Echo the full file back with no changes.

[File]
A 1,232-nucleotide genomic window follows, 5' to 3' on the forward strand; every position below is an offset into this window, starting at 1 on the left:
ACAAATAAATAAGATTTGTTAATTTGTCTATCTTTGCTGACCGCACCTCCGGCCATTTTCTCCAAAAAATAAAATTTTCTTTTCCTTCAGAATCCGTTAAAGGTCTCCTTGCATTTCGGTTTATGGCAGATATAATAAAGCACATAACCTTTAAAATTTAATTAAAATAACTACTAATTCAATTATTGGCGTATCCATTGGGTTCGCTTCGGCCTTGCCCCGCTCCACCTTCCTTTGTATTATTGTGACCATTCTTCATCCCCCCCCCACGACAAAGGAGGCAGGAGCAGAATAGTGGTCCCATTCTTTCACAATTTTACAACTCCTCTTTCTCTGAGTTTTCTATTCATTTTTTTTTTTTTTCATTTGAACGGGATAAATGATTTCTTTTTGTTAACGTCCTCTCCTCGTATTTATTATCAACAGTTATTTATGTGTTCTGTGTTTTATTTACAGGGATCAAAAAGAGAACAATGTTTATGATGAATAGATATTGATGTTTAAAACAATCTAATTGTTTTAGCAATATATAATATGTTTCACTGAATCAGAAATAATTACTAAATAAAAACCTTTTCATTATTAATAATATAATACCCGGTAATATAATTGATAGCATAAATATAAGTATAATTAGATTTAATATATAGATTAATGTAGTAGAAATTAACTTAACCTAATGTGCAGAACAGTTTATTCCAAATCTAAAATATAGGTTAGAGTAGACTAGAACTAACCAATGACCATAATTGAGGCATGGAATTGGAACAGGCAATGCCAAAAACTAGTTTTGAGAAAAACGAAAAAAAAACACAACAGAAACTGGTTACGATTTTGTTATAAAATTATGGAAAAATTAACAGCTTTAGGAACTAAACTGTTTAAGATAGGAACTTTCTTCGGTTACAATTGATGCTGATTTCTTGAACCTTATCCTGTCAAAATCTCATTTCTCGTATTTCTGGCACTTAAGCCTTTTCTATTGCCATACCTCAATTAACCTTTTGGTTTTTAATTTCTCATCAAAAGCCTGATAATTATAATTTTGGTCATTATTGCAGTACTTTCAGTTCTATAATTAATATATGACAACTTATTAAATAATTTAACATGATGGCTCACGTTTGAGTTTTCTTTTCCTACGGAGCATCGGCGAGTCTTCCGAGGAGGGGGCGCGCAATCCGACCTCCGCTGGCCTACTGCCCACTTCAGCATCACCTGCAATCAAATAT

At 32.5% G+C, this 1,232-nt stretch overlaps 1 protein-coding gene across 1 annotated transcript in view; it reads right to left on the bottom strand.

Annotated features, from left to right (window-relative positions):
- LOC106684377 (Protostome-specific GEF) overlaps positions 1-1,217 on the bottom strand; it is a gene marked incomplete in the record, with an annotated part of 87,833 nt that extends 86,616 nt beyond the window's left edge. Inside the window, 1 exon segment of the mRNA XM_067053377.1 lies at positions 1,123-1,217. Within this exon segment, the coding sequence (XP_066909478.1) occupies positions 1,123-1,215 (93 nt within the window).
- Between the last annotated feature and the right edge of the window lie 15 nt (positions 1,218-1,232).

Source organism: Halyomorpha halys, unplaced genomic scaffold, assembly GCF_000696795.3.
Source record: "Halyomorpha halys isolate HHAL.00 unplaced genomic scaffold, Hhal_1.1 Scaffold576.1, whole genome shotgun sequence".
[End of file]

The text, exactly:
A 1,232-nucleotide genomic window follows, 5' to 3' on the forward strand; every position below is an offset into this window, starting at 1 on the left:
ACAAATAAATAAGATTTGTTAATTTGTCTATCTTTGCTGACCGCACCTCCGGCCATTTTCTCCAAAAAATAAAATTTTCTTTTCCTTCAGAATCCGTTAAAGGTCTCCTTGCATTTCGGTTTATGGCAGATATAATAAAGCACATAACCTTTAAAATTTAATTAAAATAACTACTAATTCAATTATTGGCGTATCCATTGGGTTCGCTTCGGCCTTGCCCCGCTCCACCTTCCTTTGTATTATTGTGACCATTCTTCATCCCCCCCCCACGACAAAGGAGGCAGGAGCAGAATAGTGGTCCCATTCTTTCACAATTTTACAACTCCTCTTTCTCTGAGTTTTCTATTCATTTTTTTTTTTTTTCATTTGAACGGGATAAATGATTTCTTTTTGTTAACGTCCTCTCCTCGTATTTATTATCAACAGTTATTTATGTGTTCTGTGTTTTATTTACAGGGATCAAAAAGAGAACAATGTTTATGATGAATAGATATTGATGTTTAAAACAATCTAATTGTTTTAGCAATATATAATATGTTTCACTGAATCAGAAATAATTACTAAATAAAAACCTTTTCATTATTAATAATATAATACCCGGTAATATAATTGATAGCATAAATATAAGTATAATTAGATTTAATATATAGATTAATGTAGTAGAAATTAACTTAACCTAATGTGCAGAACAGTTTATTCCAAATCTAAAATATAGGTTAGAGTAGACTAGAACTAACCAATGACCATAATTGAGGCATGGAATTGGAACAGGCAATGCCAAAAACTAGTTTTGAGAAAAACGAAAAAAAAACACAACAGAAACTGGTTACGATTTTGTTATAAAATTATGGAAAAATTAACAGCTTTAGGAACTAAACTGTTTAAGATAGGAACTTTCTTCGGTTACAATTGATGCTGATTTCTTGAACCTTATCCTGTCAAAATCTCATTTCTCGTATTTCTGGCACTTAAGCCTTTTCTATTGCCATACCTCAATTAACCTTTTGGTTTTTAATTTCTCATCAAAAGCCTGATAATTATAATTTTGGTCATTATTGCAGTACTTTCAGTTCTATAATTAATATATGACAACTTATTAAATAATTTAACATGATGGCTCACGTTTGAGTTTTCTTTTCCTACGGAGCATCGGCGAGTCTTCCGAGGAGGGGGCGCGCAATCCGACCTCCGCTGGCCTACTGCCCACTTCAGCATCACCTGCAATCAAATAT

At 32.5% G+C, this 1,232-nt stretch overlaps 1 protein-coding gene across 1 annotated transcript in view; it reads right to left on the bottom strand.

Annotated features, from left to right (window-relative positions):
- LOC106684377 (Protostome-specific GEF) overlaps positions 1-1,217 on the bottom strand; it is a gene marked incomplete in the record, with an annotated part of 87,833 nt that extends 86,616 nt beyond the window's left edge. Inside the window, 1 exon segment of the mRNA XM_067053377.1 lies at positions 1,123-1,217. Within this exon segment, the coding sequence (XP_066909478.1) occupies positions 1,123-1,215 (93 nt within the window).
- Between the last annotated feature and the right edge of the window lie 15 nt (positions 1,218-1,232).

Source organism: Halyomorpha halys, unplaced genomic scaffold, assembly GCF_000696795.3.
Source record: "Halyomorpha halys isolate HHAL.00 unplaced genomic scaffold, Hhal_1.1 Scaffold576.1, whole genome shotgun sequence".